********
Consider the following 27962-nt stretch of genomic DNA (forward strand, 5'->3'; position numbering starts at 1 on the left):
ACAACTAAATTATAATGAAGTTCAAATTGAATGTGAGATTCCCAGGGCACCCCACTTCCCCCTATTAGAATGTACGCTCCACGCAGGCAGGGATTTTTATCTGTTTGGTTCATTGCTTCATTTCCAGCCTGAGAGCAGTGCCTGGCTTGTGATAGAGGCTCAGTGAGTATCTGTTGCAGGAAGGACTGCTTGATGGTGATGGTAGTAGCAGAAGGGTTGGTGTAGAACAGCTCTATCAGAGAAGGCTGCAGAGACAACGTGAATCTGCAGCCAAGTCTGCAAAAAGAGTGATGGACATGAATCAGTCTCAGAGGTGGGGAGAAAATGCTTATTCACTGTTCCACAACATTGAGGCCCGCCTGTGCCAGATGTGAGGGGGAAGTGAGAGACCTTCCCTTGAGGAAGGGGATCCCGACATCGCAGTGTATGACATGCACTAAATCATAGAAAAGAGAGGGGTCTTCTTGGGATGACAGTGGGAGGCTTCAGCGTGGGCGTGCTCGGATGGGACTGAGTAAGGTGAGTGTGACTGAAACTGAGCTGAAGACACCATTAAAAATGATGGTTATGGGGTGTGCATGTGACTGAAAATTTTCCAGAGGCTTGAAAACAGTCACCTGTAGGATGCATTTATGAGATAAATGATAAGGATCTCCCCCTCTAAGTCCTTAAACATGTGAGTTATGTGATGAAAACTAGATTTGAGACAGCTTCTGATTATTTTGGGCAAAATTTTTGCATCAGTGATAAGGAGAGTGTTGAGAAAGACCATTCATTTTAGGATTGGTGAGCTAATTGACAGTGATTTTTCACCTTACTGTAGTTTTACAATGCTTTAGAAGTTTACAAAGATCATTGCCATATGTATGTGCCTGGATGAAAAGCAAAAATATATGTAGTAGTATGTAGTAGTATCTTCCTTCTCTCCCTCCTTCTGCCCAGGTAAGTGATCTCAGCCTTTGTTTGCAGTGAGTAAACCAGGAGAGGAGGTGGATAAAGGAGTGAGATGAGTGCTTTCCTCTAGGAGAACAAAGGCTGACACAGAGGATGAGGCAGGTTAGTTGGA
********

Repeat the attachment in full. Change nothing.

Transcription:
Consider the following 27962-nt stretch of genomic DNA (forward strand, 5'->3'; position numbering starts at 1 on the left):
ACAACTAAATTATAATGAAGTTCAAATTGAATGTGAGATTCCCAGGGCACCCCACTTCCCCCTATTAGAATGTACGCTCCACGCAGGCAGGGATTTTTATCTGTTTGGTTCATTGCTTCATTTCCAGCCTGAGAGCAGTGCCTGGCTTGTGATAGAGGCTCAGTGAGTATCTGTTGCAGGAAGGACTGCTTGATGGTGATGGTAGTAGCAGAAGGGTTGGTGTAGAACAGCTCTATCAGAGAAGGCTGCAGAGACAACGTGAATCTGCAGCCAAGTCTGCAAAAAGAGTGATGGACATGAATCAGTCTCAGAGGTGGGGAGAAAATGCTTATTCACTGTTCCACAACATTGAGGCCCGCCTGTGCCAGATGTGAGGGGGAAGTGAGAGACCTTCCCTTGAGGAAGGGGATCCCGACATCGCAGTGTATGACATGCACTAAATCATAGAAAAGAGAGGGGTCTTCTTGGGATGACAGTGGGAGGCTTCAGCGTGGGCGTGCTCGGATGGGACTGAGTAAGGTGAGTGTGACTGAAACTGAGCTGAAGACACCATTAAAAATGATGGTTATGGGGTGTGCATGTGACTGAAAATTTTCCAGAGGCTTGAAAACAGTCACCTGTAGGATGCATTTATGAGATAAATGATAAGGATCTCCCCCTCTAAGTCCTTAAACATGTGAGTTATGTGATGAAAACTAGATTTGAGACAGCTTCTGATTATTTTGGGCAAAATTTTTGCATCAGTGATAAGGAGAGTGTTGAGAAAGACCATTCATTTTAGGATTGGTGAGCTAATTGACAGTGATTTTTCACCTTACTGTAGTTTTACAATGCTTTAGAAGTTTACAAAGATCATTGCCATATGTATGTGCCTGGATGAAAAGCAAAAATATATGTAGTAGTATGTAGTAGTATCTTCCTTCTCTCCCTCCTTCTGCCCAGGTAAGTGATCTCAGCCTTTGTTTGCAGTGAGTAAACCAGGAGAGGAGGTGGATAAAGGAGTGAGATGAGTGCTTTCCTCTAGGAGAACAAAGGCTGACACAGAGGATGAGGCAGGTTAGTTGGA